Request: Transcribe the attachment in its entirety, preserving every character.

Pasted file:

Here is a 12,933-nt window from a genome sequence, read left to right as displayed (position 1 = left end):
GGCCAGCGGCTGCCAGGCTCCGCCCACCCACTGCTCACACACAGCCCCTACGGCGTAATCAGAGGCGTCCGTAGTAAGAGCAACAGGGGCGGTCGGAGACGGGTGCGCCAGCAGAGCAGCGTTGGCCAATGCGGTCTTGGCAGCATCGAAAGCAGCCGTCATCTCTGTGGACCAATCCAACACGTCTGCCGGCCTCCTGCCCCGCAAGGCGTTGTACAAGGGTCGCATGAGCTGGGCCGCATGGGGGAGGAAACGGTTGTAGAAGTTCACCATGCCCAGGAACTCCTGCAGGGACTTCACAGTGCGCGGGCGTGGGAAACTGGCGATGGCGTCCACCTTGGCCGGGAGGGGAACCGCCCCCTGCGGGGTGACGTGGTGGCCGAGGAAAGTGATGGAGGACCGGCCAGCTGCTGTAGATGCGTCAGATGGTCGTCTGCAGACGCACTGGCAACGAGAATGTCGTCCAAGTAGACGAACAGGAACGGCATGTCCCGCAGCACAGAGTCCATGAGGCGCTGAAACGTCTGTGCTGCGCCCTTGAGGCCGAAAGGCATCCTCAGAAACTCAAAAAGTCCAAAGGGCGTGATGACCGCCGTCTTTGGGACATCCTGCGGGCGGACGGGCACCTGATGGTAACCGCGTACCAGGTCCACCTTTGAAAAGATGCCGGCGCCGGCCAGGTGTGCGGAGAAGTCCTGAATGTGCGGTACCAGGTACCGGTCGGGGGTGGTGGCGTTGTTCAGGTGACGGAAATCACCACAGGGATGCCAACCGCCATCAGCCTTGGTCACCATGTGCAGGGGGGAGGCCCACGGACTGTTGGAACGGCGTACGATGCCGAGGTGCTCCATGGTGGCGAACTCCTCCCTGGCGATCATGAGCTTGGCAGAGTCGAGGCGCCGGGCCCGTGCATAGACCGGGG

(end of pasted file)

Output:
Here is a 12,933-nt window from a genome sequence, read left to right as displayed (position 1 = left end):
GGCCAGCGGCTGCCAGGCTCCGCCCACCCACTGCTCACACACAGCCCCTACGGCGTAATCAGAGGCGTCCGTAGTAAGAGCAACAGGGGCGGTCGGAGACGGGTGCGCCAGCAGAGCAGCGTTGGCCAATGCGGTCTTGGCAGCATCGAAAGCAGCCGTCATCTCTGTGGACCAATCCAACACGTCTGCCGGCCTCCTGCCCCGCAAGGCGTTGTACAAGGGTCGCATGAGCTGGGCCGCATGGGGGAGGAAACGGTTGTAGAAGTTCACCATGCCCAGGAACTCCTGCAGGGACTTCACAGTGCGCGGGCGTGGGAAACTGGCGATGGCGTCCACCTTGGCCGGGAGGGGAACCGCCCCCTGCGGGGTGACGTGGTGGCCGAGGAAAGTGATGGAGGACCGGCCAGCTGCTGTAGATGCGTCAGATGGTCGTCTGCAGACGCACTGGCAACGAGAATGTCGTCCAAGTAGACGAACAGGAACGGCATGTCCCGCAGCACAGAGTCCATGAGGCGCTGAAACGTCTGTGCTGCGCCCTTGAGGCCGAAAGGCATCCTCAGAAACTCAAAAAGTCCAAAGGGCGTGATGACCGCCGTCTTTGGGACATCCTGCGGGCGGACGGGCACCTGATGGTAACCGCGTACCAGGTCCACCTTTGAAAAGATGCCGGCGCCGGCCAGGTGTGCGGAGAAGTCCTGAATGTGCGGTACCAGGTACCGGTCGGGGGTGGTGGCGTTGTTCAGGTGACGGAAATCACCACAGGGATGCCAACCGCCATCAGCCTTGGTCACCATGTGCAGGGGGGAGGCCCACGGACTGTTGGAACGGCGTACGATGCCGAGGTGCTCCATGGTGGCGAACTCCTCCCTGGCGATCATGAGCTTGGCAGAGTCGAGGCGCCGGGCCCGTGCATAGACCGGGG